Mineral processing (or mineral dressing) is a specialized area in the science of metallurgy that studies the mechanical means of crushing, grinding, and washing that enable the separation (extractive metallurgy) of valuable metals or minerals from their gangue (waste material). Processing of placer ore material consists of gravity-dependent methods of separation, such as sluice boxes. Only minor shaking or washing may be necessary to disaggregate (unclump) the sands or gravels before processing. Processing of ore from a lode mine, whether it is a surface or subsurface mine, requires that the rock ore be crushed and pulverized before extraction of the valuable minerals begins. After lode ore is crushed, recovery of the valuable minerals is done by one, or a combination of several, mechanical and chemical techniques.

Since most metals are present in ores as oxides or sulfides, the metal needs to be reduced to its metallic form. This can be accomplished through chemical means such as smelting or through electrolytic reduction, as in the case of aluminium. Geometallurgy combines the geologic sciences with extractive metallurgy and mining.

Environmental effects[edit]

Main article: Environmental impact of mining

Environmental issues can include erosion, formation of sinkholes, loss of biodiversity, and contamination of soil, groundwater and surface water by chemicals from mining processes. In some cases, additional forest logging is done in the vicinity of mines to create space for the storage of the created debris and soil.[35] Contamination resulting from leakage of chemicals can also affect the health of the local population if not properly controlled.[36] Extreme examples of pollution from mining activities include coal fires, which can last for years or even decades, producing massive amounts of environmental damage.

Mining companies in most countries are required to follow stringent environmental and rehabilitation codes in order to minimize environmental impact and avoid impacting human health. These codes and regulations all require the common steps of environmental impact assessment, development of environmental management plans, mine closure planning (which must be done before the start of mining operations), and environmental monitoring during operation and after closure. However, in some areas, particularly in the developing world, government regulations may not be well enforced.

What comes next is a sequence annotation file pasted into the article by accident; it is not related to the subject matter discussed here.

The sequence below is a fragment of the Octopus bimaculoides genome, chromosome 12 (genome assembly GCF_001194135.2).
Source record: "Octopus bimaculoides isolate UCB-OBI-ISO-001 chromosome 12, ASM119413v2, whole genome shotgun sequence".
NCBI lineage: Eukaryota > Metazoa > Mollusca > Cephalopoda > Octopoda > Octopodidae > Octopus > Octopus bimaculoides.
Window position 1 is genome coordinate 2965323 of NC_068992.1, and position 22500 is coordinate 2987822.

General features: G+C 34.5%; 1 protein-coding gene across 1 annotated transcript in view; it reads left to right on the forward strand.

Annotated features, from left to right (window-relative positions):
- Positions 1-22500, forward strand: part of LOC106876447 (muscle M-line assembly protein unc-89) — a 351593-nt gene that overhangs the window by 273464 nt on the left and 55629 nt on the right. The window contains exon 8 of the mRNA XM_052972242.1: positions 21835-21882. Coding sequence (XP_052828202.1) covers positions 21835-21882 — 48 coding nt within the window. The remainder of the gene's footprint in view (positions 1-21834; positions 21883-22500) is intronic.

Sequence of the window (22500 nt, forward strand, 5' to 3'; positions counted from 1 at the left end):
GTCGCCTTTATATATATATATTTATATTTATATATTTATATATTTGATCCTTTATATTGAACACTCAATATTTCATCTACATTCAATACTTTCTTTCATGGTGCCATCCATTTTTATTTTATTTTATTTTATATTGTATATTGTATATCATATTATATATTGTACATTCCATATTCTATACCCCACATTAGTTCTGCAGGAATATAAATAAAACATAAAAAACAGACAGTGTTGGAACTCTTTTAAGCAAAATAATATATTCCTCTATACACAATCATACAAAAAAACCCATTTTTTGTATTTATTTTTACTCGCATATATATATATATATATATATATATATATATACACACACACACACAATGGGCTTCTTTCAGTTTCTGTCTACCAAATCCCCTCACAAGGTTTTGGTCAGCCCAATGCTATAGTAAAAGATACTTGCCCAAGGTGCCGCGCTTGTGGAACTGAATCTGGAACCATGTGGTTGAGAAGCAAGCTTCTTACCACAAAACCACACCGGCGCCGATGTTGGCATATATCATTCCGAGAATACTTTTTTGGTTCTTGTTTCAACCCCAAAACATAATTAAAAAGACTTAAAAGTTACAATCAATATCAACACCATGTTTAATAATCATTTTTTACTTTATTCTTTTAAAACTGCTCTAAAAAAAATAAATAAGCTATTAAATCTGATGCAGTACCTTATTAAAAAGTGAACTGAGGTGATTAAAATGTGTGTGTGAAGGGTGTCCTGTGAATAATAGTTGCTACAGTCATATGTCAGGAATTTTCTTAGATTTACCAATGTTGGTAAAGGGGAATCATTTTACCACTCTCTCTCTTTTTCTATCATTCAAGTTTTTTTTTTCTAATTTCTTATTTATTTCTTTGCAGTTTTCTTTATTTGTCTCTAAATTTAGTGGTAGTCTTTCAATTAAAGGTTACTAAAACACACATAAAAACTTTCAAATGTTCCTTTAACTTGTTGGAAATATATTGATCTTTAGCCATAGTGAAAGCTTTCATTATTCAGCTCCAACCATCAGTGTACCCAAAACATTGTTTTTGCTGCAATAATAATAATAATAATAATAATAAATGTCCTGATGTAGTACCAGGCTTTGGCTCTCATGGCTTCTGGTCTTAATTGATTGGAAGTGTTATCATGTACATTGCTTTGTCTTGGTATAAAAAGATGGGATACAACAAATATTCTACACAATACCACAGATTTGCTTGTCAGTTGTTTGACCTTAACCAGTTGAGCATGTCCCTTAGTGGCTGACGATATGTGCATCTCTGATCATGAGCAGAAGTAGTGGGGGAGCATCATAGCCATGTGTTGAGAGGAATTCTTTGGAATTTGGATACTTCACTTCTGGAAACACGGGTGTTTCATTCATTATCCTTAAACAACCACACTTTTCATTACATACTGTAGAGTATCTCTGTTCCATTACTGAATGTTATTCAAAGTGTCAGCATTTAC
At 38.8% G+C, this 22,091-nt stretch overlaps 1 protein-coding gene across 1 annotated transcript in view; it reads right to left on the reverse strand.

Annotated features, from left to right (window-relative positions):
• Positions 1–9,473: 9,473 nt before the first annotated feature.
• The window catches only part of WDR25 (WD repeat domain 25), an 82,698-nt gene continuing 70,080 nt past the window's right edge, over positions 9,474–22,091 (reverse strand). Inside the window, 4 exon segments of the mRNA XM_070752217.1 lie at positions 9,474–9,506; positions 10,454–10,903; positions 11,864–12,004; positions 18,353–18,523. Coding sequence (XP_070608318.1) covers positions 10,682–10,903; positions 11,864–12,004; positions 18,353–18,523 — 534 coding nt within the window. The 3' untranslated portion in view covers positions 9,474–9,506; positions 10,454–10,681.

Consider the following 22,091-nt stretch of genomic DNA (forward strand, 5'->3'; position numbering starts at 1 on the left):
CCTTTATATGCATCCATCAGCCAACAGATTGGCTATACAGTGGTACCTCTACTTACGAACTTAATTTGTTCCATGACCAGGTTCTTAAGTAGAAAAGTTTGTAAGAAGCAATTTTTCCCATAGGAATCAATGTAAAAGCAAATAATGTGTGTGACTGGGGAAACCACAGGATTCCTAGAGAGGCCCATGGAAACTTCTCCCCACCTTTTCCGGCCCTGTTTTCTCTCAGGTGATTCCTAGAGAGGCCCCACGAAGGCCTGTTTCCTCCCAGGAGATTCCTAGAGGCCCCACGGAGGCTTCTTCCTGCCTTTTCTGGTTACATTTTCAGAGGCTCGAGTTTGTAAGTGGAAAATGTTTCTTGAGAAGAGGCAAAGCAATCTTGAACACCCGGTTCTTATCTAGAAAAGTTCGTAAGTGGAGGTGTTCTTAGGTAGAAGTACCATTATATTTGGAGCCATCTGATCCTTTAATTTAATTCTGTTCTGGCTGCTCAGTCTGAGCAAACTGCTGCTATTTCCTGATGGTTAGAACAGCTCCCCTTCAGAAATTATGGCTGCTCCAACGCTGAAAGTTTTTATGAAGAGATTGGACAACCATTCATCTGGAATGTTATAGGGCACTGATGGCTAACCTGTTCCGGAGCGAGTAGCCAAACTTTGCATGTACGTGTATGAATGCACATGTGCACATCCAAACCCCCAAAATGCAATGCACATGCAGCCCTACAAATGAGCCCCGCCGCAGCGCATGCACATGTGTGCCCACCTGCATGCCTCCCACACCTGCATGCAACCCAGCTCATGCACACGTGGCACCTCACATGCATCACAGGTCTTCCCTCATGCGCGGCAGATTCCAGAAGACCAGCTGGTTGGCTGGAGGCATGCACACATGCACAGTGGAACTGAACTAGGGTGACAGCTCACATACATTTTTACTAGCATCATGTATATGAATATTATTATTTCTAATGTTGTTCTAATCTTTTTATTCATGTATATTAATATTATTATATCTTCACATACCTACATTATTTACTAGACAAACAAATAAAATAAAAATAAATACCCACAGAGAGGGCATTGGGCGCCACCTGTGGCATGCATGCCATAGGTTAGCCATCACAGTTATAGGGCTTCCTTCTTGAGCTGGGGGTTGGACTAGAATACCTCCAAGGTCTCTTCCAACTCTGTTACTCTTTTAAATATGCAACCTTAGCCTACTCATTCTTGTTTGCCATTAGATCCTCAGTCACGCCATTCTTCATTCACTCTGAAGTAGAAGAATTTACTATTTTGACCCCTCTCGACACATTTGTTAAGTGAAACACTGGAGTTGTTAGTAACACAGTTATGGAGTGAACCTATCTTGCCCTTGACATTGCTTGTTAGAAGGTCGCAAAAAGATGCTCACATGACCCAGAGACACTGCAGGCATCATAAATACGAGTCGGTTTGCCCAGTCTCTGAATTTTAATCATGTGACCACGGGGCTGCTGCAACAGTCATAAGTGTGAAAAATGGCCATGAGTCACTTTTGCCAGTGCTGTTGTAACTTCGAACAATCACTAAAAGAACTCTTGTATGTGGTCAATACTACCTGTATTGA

For major mining companies and any company seeking international financing, there are a number of other mechanisms to enforce good environmental standards. These generally relate to financing standards such as the Equator Principles, IFC environmental standards, and criteria for Socially responsible investing. Mining companies have used this oversight from the financial sector to argue for some level of industry self-regulation.[37] In 1992, a Draft Code of Conduct for Transnational Corporations was proposed at the Rio Earth Summit by the UN Centre for Transnational Corporations (UNCTC), but the Business Council for Sustainable Development (BCSD) together with the International Chamber of Commerce (ICC) argued successfully for self-regulation instead.[38]

This was followed by the Global Mining Initiative which was begun by nine of the largest metals and mining companies and which led to the formation of the International Council on Mining and Metals, whose purpose was to "act as a catalyst" in an effort to improve social and environmental performance in the mining and metals industry internationally.[37] The mining industry has provided funding to various conservation groups, some of which have been working with conservation agendas that are at odds with an emerging acceptance of the rights of indigenous people – particularly the right to make land-use decisions.[39]